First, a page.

Contributors are Liz Berry, Robert Selby, Harriet Moore, Lydia Macpherson, André Naffis-Sahely, Alan Buckley, Declan Ryan, Malene Engelund, William Searle and Rory Waterman.
The Sea of Talk
That last Summer before school robbed language
from my mouth and parcelled it up in endless
Ladybird Books, you made me a boat of words
and pushed us off from the jetty into the Sea of Talk.
You let the waves navigate. My fingers stroked shoals
of nouns in the chatter – goosegog, peony – ,
verbs slithering, electric as eels in the seagrass.
All August we sailed, the vast shadows of stories
trawling below us: ‘ow the lights waz out the night
you waz born … the secret in the marlpit up Batman’s Hill …
then further out, deeper, those first vowels we’d spoken,
filmy and shapeshifting as jellyfish in the dark.
You let me swim in the shallows until the moon drew
the murmuring tides to her breast. Then you made a net
of your arms and hauled me in, kissed your thumb
to my small mouth, my barnacle ears, whispered:
Bab, little wench, dow forget this place,
its babble never caught by ink or book
fer on land, school is singin’ its siren song
an oysters close their lips upon pearls in the mud.
The Burning of the Pets
Today they start the burning of the pets.
The wind is in the right direction,
the sky is blue and flecked with larks
and fighter planes, the weather’s set
and it’s as good a day as any to burn pets.
There are economies of scale and pets
who die before the rest must wait in piles
like fur coats on a party bed until
the latecomers catch up, collarless
and stiffening, for the bonfire of the pets.
They come in unmarked vans and pets
who, living, would have bickered now sleep
easily together, the Dobermans and flopsy bunnies,
tabbies curled with mice and gerbils, paws and claws
and hooves and tails, a jumbled bestiary of pets.
There are no funerals for the pets:
the forklift hoicks them down the chute
like laundry in a hospital, a button’s pressed,
a fat man settles with his Daily Sport and tea
to wait for the incineration of the pets.
Tomorrow they’ll box up the pets
in plastic urns of varied size:
a lucky dip of bones and teeth,
which, parcelled out to owners,
will complete the burning of the pets.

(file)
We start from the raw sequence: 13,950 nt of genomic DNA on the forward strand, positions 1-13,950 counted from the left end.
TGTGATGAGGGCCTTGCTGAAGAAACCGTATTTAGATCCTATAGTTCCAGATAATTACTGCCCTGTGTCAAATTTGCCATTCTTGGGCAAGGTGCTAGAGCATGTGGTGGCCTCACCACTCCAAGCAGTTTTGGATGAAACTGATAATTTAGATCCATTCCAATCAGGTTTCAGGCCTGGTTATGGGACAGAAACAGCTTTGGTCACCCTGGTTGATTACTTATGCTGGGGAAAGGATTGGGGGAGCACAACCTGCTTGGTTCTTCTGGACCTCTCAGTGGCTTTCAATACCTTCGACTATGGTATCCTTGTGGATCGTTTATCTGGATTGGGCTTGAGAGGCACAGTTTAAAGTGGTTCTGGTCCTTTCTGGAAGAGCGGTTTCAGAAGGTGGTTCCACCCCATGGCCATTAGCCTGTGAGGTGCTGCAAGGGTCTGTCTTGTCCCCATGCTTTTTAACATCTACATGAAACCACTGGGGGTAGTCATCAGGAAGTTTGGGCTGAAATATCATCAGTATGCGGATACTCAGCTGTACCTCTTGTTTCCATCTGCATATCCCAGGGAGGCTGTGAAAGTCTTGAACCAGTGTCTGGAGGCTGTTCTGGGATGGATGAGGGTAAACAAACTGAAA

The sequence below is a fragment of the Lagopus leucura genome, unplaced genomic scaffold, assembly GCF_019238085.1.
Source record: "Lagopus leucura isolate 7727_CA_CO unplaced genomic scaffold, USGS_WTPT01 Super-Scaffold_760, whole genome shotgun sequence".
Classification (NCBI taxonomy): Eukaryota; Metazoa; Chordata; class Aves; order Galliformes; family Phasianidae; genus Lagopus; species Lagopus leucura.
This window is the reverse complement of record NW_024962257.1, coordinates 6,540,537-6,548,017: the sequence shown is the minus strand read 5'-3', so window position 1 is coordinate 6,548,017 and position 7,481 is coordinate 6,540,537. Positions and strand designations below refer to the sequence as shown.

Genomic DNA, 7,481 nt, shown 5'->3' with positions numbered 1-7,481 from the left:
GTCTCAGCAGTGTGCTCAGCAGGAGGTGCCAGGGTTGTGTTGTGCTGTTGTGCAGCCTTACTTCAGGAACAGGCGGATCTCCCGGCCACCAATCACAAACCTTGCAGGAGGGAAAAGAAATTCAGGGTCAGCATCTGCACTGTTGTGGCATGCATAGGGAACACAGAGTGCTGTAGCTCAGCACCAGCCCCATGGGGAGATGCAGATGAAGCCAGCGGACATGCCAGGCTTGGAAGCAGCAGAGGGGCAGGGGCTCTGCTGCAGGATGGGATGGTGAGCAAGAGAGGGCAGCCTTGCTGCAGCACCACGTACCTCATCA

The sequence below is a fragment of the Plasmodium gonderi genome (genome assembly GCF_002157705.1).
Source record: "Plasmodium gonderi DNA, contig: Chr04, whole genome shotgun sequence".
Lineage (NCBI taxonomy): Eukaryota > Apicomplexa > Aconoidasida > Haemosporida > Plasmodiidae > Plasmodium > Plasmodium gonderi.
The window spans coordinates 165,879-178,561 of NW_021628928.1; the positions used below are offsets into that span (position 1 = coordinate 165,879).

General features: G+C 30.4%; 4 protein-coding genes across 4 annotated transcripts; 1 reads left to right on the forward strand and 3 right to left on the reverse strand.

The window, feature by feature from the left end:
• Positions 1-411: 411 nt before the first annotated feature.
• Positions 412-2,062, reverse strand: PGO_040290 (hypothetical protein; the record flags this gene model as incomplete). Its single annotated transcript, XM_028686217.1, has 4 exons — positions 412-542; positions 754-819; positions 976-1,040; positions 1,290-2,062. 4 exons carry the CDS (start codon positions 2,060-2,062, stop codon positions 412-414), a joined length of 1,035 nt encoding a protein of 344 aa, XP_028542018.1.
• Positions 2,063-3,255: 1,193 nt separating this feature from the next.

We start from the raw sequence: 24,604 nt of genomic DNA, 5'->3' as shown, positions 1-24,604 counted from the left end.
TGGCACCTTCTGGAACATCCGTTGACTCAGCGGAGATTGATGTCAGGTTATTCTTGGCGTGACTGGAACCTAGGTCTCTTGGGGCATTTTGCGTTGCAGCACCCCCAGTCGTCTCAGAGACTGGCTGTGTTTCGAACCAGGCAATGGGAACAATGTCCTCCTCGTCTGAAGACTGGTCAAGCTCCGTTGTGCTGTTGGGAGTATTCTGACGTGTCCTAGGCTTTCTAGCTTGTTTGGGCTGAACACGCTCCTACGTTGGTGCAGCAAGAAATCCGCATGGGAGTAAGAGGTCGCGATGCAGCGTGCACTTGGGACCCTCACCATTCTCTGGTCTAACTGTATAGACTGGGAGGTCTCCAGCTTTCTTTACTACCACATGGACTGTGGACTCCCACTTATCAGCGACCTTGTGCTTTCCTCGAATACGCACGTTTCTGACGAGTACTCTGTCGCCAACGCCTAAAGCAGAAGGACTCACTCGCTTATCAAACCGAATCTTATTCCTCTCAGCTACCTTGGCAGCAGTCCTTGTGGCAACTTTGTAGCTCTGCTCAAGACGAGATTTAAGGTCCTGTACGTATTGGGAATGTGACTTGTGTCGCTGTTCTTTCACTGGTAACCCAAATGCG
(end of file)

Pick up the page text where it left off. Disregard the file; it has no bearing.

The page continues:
Previously published in The Rialto.
An Island of Strangers
The roof was the place to be. I was fifteen
and in love with ash-cans, pigeon coops,
women hanging their laundry. There was a fifty-
foot portrait of the King – always smiling –
by the sea, overlooking a busy junction;
like an ad for toothpaste or mouthwash.
At night, the shore on the west side of town
was the quietest, where hotels, natashas and haram
coalesced into parties. Every half-lit room
was a sure sign of orgasms and the passing
of money from stranger to stranger. Anything
interesting and pleasurable was haram. I envied
the King, and his sons, all eighteen of them.
The King was virile, a patriarch, Abraham on Viagra,
the rest of his people were on Prozac. Everywhere
the eye looked was money, the nose, meanwhile,
hit only sweat: acrid, pugnacious, pervasive.
Most of the boys I knew sucked Butane, smoked,
saved up for whores, waited for their parole in the summer:
each back to their own country. Come September
the dissatisfied return; misfit mutts, at home every-
and nowhere. A friend compared cosmopolitanism
to being stuck at summer camp, to waiting for parents
who never showed up. In the twentieth year of his smile,
the King finally died. His mausoleum is a meringue: wavy,
white, empty . . . His sons have gone on squabbling, playing
‘whose is biggest’ with bricks; one by one, they die in car crashes.
Days of heat strokes, kif and blood-thirsty Ferraris.
Although your mobile must be lying still
and unblinking on a bedside table,
or stuffed in a bag with a pointless diary,
tonight I ring it one last time, and hear
your voice, clear, unwavering, as you ask me
to please leave a message after the tone,
and then I try to pretend you’re busy,
writing songs on your scuffed acoustic, or down
in the lush, quiet county you were born in,
hands on the steering wheel’s leopard-print cover,
casually speeding south through a warren
of hedge-bound lanes, stone bridges, up over
Eggardon Hill, to the place you’d go to stare
at the waves, and breathe the incoming air.
First prize, Wigtown Poetry Competition.
From Alun Lewis
There is nothing that can save today, darling,
you not being here. You MUST write.
It’s impossible to breathe otherwise.
I’m only talking of the things I really NEED.
I’m so tired of travelling away from you.
I think of you all the bloody time. Do you mind?
This isn’t an answer or a letter –
it’s only a cup of coffee after lunch.
Many things I’ve been unable to remember
came to me last night.
You sitting like a babu at a desk
in the bowels of the G.P.O.
You standing in the quartier latin corridor
of the Hotel Marina on Sunday afternoon
after the cinema saying ‘Alright, pay the taxi. Let’s stay.’
When I saw you on Saturday July 24th
you were the flash of a sword.
Now I’m hopelessly shut into the camp life again.
A soccer match, a disjointed conversation at dinner,
a visit to the reading room to see how things go:
oh and a longing beyond words.
There’s a fat dove strutting across the lawn
by the bougainvillea.
I wish I could be strolling with you
looking at the rose moles all in stipple
in your little stream.
One way or another I make a lot of shadows where I go.
Don’t worry over the hairs on my head.
May you not be tried harder than you can bear.
Let there be an again, New Year. Save us.
Previously published in Poetry Review.
from Days of Roses II.
Days of Roses II is available in London at Daunt Books and Foyles.
Order Days of Roses II.